End of the year. Classic time to do a learnings of the year post.
I’m Brad — a senior writer at a London-based, global fintech company.
I’m not particularly important. I’m not an entrepreneur, or a maker, or a CMO, or some enviable rich guy who’s bringing you some grand, career-changing lessons.
But I found it interesting and insightful to sit back for a while and mull over the stand-out things I’ve learned this year, professionally-speaking. I personally find it helpful writing this stuff down. But in case there a just a few people out there who find it helpful reading it, I’ve decided to publish it too. 👇
1) Fully remote work is better
Loads of people have said loads of things about remote work in 2020. I’ve debated a lot internally, and had endless chats with others on the topic, but I’ve come to the conclusion I prefer fully remote work to a 9–6, Mon-Fri office environment.
By which I mean everyone is remote. The hybrid approach of “there’s an office you can go into but also feel like you can take a few remote days per week if you wish” sounds like a nice compromise for the remote hardcores and office hardcores, but I strongly prefer everyone being remote always.
Why? Because I like the benefits of working from home (less distraction, save commute time, avoid walking home in the cold dark, own kitchen, own bathroom, can quickly throw some washing on during the day, etc.), and I believe everyone needs to be on an even ground to minimise stressors and “othering”.
Being the remote-always person in an in-office team doesn’t just mean occasionally missing out on the pub after work, it also means missing those little conversations that can be key to a project succeeding, or failing the develop the same rapport with your manager that others do (and ultimately jeopardising your career progression). At the very least, you’ll always be the slightly-forgotten-about meeting attendee joining via Zoom.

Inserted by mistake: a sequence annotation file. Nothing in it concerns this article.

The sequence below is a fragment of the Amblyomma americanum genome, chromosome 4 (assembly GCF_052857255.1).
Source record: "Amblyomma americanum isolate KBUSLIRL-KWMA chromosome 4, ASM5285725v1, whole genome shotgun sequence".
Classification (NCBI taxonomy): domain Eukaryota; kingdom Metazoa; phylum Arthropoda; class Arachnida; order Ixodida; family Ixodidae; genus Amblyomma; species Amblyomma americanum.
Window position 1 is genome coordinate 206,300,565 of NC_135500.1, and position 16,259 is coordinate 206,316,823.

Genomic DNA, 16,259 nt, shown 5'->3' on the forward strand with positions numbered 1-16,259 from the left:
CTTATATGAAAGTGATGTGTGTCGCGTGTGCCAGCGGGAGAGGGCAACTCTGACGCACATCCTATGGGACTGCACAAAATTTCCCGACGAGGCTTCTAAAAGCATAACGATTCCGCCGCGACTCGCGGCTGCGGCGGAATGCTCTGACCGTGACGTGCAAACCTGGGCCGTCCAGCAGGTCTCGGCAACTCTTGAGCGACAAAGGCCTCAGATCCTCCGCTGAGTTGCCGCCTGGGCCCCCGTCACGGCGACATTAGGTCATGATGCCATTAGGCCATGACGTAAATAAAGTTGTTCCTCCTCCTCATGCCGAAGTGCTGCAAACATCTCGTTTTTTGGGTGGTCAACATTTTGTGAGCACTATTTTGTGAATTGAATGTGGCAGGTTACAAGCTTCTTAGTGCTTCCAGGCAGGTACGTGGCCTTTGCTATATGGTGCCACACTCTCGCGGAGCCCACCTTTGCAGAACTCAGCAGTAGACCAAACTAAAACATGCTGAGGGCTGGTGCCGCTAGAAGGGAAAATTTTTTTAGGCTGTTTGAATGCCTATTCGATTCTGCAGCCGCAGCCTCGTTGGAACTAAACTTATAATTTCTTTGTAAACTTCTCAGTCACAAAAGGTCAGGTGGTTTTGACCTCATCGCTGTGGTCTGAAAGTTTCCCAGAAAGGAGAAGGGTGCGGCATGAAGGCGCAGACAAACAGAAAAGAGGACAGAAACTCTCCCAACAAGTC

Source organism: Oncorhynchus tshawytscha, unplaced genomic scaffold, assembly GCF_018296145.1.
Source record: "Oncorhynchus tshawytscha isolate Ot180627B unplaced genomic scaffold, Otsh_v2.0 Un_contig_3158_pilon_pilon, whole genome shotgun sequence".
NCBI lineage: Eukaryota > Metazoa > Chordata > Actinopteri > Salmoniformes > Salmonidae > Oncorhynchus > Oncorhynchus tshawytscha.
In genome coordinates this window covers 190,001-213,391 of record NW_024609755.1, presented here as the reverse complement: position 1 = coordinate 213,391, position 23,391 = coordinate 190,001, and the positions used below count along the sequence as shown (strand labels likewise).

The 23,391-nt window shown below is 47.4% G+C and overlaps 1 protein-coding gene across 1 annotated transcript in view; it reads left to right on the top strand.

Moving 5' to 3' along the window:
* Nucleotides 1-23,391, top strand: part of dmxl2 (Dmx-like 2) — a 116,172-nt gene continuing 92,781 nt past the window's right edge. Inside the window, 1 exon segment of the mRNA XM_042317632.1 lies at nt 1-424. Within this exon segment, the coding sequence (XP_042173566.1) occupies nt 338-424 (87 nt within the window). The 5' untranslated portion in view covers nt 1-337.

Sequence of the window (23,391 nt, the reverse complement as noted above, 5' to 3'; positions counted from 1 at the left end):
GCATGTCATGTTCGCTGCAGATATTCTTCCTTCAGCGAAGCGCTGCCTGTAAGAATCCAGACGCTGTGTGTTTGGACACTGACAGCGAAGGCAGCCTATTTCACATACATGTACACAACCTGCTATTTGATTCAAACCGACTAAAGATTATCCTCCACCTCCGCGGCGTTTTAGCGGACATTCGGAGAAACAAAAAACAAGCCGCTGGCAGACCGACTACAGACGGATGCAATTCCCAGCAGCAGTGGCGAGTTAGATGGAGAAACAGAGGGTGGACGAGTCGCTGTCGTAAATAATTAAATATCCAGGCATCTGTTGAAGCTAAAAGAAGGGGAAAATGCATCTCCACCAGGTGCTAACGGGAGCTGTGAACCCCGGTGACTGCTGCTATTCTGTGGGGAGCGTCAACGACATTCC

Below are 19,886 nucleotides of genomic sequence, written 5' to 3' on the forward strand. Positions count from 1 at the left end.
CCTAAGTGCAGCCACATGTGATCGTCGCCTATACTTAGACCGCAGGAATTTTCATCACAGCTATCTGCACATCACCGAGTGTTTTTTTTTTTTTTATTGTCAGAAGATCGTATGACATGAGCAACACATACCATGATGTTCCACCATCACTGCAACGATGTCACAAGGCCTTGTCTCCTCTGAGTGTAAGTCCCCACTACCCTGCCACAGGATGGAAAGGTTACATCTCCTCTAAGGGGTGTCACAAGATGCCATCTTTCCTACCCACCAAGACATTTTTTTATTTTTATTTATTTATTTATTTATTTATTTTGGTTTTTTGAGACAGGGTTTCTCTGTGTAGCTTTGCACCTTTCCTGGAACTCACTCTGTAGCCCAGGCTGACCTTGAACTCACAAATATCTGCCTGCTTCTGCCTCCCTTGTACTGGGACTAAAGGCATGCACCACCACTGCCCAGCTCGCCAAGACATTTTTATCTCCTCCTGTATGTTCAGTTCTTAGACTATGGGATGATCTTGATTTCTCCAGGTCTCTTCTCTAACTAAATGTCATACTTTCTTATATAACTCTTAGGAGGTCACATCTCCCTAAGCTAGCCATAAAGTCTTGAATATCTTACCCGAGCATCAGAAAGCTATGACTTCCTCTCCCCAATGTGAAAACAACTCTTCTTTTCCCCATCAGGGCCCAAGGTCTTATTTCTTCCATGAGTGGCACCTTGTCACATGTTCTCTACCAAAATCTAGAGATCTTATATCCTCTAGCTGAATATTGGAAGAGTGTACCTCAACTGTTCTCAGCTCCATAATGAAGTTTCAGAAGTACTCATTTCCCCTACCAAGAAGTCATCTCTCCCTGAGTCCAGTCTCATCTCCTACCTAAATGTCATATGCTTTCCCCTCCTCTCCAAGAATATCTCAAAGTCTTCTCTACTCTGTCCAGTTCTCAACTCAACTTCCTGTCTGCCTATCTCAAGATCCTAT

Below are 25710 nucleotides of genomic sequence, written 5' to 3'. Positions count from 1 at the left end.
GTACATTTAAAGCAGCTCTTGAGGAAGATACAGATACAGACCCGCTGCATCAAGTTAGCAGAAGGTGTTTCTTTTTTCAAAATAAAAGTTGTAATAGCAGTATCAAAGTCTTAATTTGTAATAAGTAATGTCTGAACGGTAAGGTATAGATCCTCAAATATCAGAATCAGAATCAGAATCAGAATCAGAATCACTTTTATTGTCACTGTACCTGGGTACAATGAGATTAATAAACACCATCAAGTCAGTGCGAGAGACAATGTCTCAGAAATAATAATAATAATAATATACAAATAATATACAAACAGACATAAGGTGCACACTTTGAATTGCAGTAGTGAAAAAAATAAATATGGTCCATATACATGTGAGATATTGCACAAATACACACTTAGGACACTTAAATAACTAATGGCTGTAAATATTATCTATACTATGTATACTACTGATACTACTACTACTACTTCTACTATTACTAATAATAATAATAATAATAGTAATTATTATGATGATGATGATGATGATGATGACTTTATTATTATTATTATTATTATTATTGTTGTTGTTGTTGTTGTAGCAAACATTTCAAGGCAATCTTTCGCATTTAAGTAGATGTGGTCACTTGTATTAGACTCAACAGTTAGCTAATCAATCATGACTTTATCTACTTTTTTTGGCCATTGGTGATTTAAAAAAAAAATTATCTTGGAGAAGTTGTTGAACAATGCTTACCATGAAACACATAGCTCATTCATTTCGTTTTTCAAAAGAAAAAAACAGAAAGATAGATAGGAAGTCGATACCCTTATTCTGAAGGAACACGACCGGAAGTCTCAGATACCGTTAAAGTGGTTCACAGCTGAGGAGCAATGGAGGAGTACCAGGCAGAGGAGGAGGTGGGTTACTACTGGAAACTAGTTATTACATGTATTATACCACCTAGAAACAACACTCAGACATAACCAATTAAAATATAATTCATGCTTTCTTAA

I’ve also met more new people at work via the ice-breaking Donut Slack bot than I have being in the office. It’d be odd for me to just wander over to Finance, let’s say, stop everyone working, give ’em a big ol’ wave and say “Hi, I’m Brad. Who wants to get a coffee with me?” Offices get cliquey. It’s natural. A remote company with Donut, however, doesn’t have those same barriers.
Don’t get me wrong, it took some serious time to adapt to remote work as the default. But now I’m here, I much prefer it.
Just make sure you get yourself out for a before-work walk as often as you can — it’s a remote working necessity, in my opinion. (And if you’ve got money to burn, a coffee out is always better than a coffee at home. 😉)
2) Cross-functional teams are better
Not that long ago, I would’ve shrugged off the term “cross-functional” as a kind-of-bogus, startuppy hype word. But now I say it’s essential to greater success in the workplace.
Up until April, the marketing function where I workwas split into functional teams- that is, things like a Content team, a Campaigns team, an Events team, a Digital team, a Partner Marketing team,etc.
There was always encouragement to work cross-functionally with each other, but when you’re grouped by your function, it’s too easy to slip into a little siloed world. It’s really easy to justifythat position, too — other teams can sometimes feel like distractions, with requests that serve their needs but not yours.
But what this ends up doing is diluting resource across a broad array of goals. When we switched to cross-functional growth teams — effectively split by customer type — things really clicked for me.